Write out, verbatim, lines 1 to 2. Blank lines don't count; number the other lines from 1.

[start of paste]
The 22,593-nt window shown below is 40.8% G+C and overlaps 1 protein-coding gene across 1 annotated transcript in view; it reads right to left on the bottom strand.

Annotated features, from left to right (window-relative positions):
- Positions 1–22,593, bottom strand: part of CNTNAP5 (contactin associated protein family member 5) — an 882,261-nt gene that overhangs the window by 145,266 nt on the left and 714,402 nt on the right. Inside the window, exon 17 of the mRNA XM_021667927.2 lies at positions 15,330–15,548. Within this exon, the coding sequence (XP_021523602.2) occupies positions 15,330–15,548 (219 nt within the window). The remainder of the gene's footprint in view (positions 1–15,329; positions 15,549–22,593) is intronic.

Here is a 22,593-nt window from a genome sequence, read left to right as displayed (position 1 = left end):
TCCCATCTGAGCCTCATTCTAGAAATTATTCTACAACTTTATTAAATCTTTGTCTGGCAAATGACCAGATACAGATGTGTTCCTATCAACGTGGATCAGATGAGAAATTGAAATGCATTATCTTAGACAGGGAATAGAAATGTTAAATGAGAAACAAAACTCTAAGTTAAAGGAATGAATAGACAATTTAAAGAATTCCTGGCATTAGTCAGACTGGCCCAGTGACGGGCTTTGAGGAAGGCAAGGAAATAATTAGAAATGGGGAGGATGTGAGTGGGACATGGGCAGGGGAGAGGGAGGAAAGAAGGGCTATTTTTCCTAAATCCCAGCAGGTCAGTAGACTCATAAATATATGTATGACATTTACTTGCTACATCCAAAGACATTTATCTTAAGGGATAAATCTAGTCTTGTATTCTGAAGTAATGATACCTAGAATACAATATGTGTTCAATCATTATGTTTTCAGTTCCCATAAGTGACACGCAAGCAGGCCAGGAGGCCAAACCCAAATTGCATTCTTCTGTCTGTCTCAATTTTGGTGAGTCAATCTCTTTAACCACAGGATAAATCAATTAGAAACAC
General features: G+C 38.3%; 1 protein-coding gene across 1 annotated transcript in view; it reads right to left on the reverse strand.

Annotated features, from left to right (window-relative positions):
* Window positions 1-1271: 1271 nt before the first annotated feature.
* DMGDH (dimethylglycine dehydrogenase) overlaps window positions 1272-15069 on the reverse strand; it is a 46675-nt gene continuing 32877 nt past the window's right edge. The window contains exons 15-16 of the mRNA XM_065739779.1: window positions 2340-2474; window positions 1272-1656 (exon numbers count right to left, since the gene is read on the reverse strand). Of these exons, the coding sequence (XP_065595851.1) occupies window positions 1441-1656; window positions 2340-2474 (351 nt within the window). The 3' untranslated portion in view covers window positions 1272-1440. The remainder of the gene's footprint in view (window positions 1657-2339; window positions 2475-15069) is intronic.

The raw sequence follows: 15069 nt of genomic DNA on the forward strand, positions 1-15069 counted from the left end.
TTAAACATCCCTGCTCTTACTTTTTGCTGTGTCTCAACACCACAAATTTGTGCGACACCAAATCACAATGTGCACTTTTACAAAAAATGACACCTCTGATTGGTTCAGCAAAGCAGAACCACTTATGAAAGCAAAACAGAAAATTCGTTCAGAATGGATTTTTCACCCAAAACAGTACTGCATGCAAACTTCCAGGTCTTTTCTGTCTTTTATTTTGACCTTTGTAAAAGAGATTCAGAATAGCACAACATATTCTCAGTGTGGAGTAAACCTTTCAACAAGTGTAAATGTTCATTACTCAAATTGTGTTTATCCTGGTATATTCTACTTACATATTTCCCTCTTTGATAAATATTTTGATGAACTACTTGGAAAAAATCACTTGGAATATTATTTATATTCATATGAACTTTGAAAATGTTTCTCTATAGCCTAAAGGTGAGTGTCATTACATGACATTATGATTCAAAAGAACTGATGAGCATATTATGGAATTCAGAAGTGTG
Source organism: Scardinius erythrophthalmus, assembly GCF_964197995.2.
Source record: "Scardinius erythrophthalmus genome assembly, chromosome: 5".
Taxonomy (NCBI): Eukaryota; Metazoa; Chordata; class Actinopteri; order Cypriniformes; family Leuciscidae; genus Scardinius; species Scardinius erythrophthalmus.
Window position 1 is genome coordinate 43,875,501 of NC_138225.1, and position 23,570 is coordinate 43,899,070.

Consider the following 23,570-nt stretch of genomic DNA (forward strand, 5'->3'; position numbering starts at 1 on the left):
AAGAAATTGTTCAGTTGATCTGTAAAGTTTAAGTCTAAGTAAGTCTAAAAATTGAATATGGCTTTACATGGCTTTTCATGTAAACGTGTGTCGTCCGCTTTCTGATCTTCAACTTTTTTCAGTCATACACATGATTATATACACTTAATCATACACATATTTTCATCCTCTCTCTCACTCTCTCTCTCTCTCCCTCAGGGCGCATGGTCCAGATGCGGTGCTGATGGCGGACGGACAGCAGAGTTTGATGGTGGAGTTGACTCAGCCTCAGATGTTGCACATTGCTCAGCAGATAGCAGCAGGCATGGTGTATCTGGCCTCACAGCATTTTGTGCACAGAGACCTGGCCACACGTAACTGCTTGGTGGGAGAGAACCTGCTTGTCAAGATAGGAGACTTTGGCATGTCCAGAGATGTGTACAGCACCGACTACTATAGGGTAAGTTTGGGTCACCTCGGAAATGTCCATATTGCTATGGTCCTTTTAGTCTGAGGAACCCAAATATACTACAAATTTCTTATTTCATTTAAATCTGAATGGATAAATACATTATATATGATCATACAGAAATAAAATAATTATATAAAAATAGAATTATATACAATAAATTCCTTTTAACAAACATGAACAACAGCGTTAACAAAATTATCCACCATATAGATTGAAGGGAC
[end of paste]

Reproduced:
The 22,593-nt window shown below is 40.8% G+C and overlaps 1 protein-coding gene across 1 annotated transcript in view; it reads right to left on the bottom strand.

Annotated features, from left to right (window-relative positions):